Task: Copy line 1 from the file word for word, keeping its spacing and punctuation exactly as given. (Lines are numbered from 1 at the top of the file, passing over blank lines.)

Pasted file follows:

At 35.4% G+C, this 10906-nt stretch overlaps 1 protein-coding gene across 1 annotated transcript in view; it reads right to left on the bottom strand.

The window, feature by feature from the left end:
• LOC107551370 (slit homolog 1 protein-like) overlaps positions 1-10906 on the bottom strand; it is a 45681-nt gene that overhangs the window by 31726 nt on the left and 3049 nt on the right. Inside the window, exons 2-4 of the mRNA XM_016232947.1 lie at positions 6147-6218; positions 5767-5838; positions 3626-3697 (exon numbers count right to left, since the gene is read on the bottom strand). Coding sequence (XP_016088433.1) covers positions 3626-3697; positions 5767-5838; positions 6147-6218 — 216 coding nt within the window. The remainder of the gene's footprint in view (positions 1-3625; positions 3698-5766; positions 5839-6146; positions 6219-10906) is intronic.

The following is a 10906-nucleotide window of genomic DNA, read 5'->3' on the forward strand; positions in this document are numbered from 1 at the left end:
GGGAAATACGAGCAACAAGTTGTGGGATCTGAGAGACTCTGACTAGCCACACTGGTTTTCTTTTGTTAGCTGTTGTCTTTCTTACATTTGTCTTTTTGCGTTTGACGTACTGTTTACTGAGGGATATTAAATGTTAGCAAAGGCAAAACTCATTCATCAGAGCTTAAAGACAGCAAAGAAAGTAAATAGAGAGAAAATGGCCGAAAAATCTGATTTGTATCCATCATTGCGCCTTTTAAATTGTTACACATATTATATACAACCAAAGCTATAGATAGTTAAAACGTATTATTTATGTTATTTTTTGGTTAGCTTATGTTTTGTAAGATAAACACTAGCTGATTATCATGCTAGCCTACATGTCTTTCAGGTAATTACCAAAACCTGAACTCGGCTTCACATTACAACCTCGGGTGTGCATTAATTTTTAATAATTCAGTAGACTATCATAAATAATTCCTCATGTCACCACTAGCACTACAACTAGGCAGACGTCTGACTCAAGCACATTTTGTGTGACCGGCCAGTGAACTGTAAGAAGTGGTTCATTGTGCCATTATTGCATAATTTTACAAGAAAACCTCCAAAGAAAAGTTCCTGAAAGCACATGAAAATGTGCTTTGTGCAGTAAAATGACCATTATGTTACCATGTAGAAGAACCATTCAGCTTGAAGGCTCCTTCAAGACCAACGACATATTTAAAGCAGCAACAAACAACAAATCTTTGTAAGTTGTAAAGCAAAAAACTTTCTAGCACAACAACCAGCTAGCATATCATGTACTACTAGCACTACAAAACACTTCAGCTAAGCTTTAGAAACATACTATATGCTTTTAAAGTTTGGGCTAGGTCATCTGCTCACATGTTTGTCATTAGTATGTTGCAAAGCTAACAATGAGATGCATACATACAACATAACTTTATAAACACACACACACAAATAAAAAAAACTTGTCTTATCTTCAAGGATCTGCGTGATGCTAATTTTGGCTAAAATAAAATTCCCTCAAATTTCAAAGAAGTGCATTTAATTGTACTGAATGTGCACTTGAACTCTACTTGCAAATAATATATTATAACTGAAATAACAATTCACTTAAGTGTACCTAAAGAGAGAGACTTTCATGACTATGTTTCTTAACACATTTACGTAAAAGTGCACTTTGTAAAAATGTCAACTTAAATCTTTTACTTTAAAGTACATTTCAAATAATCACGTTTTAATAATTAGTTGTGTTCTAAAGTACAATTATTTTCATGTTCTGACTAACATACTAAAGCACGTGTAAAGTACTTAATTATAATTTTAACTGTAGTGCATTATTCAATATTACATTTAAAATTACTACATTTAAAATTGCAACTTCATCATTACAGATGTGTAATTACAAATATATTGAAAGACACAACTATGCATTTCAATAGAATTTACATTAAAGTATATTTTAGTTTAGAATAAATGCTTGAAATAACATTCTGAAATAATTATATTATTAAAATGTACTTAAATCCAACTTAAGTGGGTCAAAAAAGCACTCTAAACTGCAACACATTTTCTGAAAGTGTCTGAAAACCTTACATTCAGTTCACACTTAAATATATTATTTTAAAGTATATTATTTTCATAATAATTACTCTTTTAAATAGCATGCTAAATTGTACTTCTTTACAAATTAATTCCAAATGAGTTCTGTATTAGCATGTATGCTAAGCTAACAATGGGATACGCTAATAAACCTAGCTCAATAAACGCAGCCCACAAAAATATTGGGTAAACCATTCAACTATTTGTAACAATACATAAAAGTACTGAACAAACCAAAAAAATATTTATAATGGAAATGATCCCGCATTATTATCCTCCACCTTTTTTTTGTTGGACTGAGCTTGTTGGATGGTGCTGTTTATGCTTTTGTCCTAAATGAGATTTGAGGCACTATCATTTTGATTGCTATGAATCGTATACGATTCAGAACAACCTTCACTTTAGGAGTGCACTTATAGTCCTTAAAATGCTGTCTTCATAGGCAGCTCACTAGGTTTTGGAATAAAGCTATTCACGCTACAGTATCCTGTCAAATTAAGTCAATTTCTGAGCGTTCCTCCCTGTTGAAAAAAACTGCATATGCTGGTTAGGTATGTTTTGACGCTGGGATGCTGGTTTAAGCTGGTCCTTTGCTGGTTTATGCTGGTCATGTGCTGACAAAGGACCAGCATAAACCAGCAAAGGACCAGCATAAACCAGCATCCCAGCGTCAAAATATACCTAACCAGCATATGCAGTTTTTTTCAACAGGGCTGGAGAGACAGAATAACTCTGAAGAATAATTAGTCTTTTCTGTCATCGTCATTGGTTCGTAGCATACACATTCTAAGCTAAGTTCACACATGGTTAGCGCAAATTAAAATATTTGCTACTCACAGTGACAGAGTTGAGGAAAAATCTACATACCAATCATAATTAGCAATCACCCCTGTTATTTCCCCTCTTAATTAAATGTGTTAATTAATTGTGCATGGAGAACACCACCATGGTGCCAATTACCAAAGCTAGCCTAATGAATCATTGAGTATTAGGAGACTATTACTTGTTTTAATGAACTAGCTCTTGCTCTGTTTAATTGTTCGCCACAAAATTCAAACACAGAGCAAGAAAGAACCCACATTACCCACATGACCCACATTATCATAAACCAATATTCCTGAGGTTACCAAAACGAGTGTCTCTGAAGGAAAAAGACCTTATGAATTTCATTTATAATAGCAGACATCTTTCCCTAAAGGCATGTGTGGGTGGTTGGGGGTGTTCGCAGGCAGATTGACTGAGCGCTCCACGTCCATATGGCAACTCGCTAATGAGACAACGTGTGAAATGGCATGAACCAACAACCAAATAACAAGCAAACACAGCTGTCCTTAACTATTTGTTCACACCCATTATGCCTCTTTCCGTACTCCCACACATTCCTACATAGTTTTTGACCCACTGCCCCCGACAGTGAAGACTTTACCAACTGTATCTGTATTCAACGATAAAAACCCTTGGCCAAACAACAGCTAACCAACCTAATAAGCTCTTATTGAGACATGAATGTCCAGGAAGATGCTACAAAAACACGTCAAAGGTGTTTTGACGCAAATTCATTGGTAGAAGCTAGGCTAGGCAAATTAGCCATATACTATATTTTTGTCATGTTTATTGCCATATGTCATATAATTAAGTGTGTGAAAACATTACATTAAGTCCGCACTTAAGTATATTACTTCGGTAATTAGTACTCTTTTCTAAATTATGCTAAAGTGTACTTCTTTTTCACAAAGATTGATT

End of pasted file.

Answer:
At 35.4% G+C, this 10906-nt stretch overlaps 1 protein-coding gene across 1 annotated transcript in view; it reads right to left on the bottom strand.